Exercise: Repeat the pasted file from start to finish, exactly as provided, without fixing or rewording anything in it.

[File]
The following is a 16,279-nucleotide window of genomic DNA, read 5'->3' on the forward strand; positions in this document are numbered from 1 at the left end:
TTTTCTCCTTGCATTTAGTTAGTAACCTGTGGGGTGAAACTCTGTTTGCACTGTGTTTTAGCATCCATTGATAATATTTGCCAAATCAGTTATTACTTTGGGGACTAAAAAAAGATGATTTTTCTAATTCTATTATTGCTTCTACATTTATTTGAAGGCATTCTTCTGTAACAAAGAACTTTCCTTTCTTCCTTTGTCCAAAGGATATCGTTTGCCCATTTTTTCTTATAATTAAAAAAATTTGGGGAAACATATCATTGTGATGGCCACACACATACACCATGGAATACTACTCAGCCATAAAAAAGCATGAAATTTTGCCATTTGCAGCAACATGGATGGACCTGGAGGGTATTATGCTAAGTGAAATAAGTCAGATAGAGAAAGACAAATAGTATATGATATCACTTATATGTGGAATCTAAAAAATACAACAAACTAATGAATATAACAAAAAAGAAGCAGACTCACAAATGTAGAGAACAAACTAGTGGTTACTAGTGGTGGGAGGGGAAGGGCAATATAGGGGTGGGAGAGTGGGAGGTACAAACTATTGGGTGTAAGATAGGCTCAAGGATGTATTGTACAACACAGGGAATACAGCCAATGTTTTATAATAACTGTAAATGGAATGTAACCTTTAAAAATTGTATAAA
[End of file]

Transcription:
The following is a 16,279-nucleotide window of genomic DNA, read 5'->3' on the forward strand; positions in this document are numbered from 1 at the left end:
TTTTCTCCTTGCATTTAGTTAGTAACCTGTGGGGTGAAACTCTGTTTGCACTGTGTTTTAGCATCCATTGATAATATTTGCCAAATCAGTTATTACTTTGGGGACTAAAAAAAGATGATTTTTCTAATTCTATTATTGCTTCTACATTTATTTGAAGGCATTCTTCTGTAACAAAGAACTTTCCTTTCTTCCTTTGTCCAAAGGATATCGTTTGCCCATTTTTTCTTATAATTAAAAAAATTTGGGGAAACATATCATTGTGATGGCCACACACATACACCATGGAATACTACTCAGCCATAAAAAAGCATGAAATTTTGCCATTTGCAGCAACATGGATGGACCTGGAGGGTATTATGCTAAGTGAAATAAGTCAGATAGAGAAAGACAAATAGTATATGATATCACTTATATGTGGAATCTAAAAAATACAACAAACTAATGAATATAACAAAAAAGAAGCAGACTCACAAATGTAGAGAACAAACTAGTGGTTACTAGTGGTGGGAGGGGAAGGGCAATATAGGGGTGGGAGAGTGGGAGGTACAAACTATTGGGTGTAAGATAGGCTCAAGGATGTATTGTACAACACAGGGAATACAGCCAATGTTTTATAATAACTGTAAATGGAATGTAACCTTTAAAAATTGTATAAA